Dr. Brenda Machosky, a professor of English and Humanities at the University of Hawaiʻi–West Oʻahu, contributed an article in a recently published book and participated in a conference both related to the novel, “Carpentaria,” which is on the syllabus of the prestigious French Agrégation teacher’s exam — and Machosky was the only scholar from the United States published in the text and who presented at the event. In addition, Machosky authored another article in a recently published international book about allegory studies.
Machosky’s article, “Alexis Wright’s Storytelling Novel and its ‘particular kind of knowledge’,” has been published in “Alexis Wright: Carpentaria,” edited by Estelle Castro-Koshy and Temiti Lehartel. A copy of the essay collection, published on Sept. 21 by Ellipses, is available at the James and Abigail Campbell Library.
“Alexis Wright: Carpentaria” is the first publication to provide specific scholarship on Waanyi (Aboriginal Australian) writer Alexis Wright, whose novel “Carpentaria” was selected for the French Agrégation teacher’s exam in English literature. The post-masters level, highly competitive exam is taken both by university students who want to become teachers and by teachers who are already working and want a promotion.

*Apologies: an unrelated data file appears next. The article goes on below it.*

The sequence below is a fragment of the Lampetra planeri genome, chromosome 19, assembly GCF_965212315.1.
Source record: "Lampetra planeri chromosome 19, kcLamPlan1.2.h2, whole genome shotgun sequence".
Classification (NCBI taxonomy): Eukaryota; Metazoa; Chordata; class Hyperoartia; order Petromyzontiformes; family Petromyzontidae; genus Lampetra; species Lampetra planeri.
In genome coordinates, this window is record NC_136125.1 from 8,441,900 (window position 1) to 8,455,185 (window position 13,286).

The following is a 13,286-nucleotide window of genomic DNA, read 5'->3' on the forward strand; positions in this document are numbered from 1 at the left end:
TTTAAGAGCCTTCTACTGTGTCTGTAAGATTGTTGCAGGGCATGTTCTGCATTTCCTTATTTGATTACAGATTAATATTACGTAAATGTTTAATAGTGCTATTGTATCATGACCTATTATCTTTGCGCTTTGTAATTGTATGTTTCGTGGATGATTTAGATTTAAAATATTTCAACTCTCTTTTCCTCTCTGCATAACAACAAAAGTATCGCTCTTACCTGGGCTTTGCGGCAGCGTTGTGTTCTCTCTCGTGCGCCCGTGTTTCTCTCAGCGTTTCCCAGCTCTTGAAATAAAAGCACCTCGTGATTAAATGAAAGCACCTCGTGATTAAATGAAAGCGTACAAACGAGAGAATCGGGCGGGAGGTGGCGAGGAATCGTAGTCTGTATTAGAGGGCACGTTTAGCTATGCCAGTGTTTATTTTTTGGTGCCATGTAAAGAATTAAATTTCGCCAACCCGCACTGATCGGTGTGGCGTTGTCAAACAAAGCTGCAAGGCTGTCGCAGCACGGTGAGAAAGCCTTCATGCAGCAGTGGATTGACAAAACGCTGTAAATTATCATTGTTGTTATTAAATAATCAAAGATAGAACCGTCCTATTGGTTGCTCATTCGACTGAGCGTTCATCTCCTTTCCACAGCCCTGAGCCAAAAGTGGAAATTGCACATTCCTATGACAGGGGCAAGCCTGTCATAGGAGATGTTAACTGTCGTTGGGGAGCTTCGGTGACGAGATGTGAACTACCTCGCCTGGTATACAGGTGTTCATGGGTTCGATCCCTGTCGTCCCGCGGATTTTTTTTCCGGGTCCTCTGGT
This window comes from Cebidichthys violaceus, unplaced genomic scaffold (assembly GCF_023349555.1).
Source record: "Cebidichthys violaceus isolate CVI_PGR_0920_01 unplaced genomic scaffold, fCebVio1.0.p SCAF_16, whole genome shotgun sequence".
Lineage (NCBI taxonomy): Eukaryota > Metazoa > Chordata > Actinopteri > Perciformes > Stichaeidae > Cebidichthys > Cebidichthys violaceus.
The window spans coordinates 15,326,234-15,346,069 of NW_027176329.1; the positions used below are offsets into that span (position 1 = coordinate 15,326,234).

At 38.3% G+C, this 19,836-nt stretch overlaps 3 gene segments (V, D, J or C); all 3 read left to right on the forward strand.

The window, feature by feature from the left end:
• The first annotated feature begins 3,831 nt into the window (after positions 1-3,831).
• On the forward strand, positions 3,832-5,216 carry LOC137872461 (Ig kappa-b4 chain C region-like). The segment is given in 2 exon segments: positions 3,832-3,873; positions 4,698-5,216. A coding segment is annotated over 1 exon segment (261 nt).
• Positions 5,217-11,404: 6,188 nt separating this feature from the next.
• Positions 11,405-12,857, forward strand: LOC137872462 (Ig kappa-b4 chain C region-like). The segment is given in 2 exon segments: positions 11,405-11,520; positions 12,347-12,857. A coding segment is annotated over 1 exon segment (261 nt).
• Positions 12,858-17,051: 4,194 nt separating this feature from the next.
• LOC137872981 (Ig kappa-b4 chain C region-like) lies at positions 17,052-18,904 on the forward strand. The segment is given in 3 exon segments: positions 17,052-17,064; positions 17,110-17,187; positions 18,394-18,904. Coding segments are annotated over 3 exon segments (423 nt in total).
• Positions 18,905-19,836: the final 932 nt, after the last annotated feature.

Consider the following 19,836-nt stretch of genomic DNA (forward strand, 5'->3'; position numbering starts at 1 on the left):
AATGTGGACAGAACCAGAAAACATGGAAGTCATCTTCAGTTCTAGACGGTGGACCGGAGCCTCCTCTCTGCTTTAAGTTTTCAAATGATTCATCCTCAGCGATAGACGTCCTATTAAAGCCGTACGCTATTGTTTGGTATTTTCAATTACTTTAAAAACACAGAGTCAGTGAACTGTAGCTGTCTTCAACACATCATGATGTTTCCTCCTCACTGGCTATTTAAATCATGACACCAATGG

The exam syllabus includes the study of a small number of works of literature, half of which change every year. “Carpentaria” is the first ever work by an Indigenous Australian writer to be on the syllabus, and the first Australian author since Patrick White in 1976.
Machosky’s essay “focuses on how the novel form is adapted into a storytelling mode, and the importance of the kind of knowledge transmitted through story,” she said.
Machosky also participated in an online international conference — Oct. 18 to 19 in Brest, France — which was centered on the novel’s inclusion in the Agrégation. Machosky gave a talk on allegory in this particular storytelling mode.
In addition to her published article in “Alexis Wright: Carpentaria,” Machosky also wrote an article in the international book, “Allegory Studies: Contemporary Perspectives,” edited by Vladimir Brljak and published on Aug. 31 by Routledge.
Her article, “Allegory and the Work of Aboriginal Dreaming/Law/Lore,” brings together allegory with the Australian Aboriginal concept of Dreaming, or as she has modified it, Dreaming/Law/Lore.
Machosky said Dreaming/Law/Lore is a term she developed with guidance from Aboriginal scholars, and is designed to reflect the co-equal elements of a Dreaming associated with ancestral beings, the deep-seated Law that emerges from the space, and the stories that keep the law and the dreaming active in everyday life, and in literature.
“The essay strives to respect the difference of Aboriginal ontology as expressed in the publicly shared aspects of the Dreaming, and in the literary presentations of it in works like Kim Scott’s ‘Benang: From the Heart’ and ‘That Deadman Dance,’ ” Machosky said.
She continued, “Rather than treating the Aboriginal way of being as ‘other,’ this article approaches it as simply different, and uses the Western theories of difference not only to consider the workings of the Dreaming through a Western theoretical model but simultaneously to question the premises of that Western model and remain, as much as possible, in the space of difference that forms the threshold between Euro-American and Indigenous ways of experiencing the world.”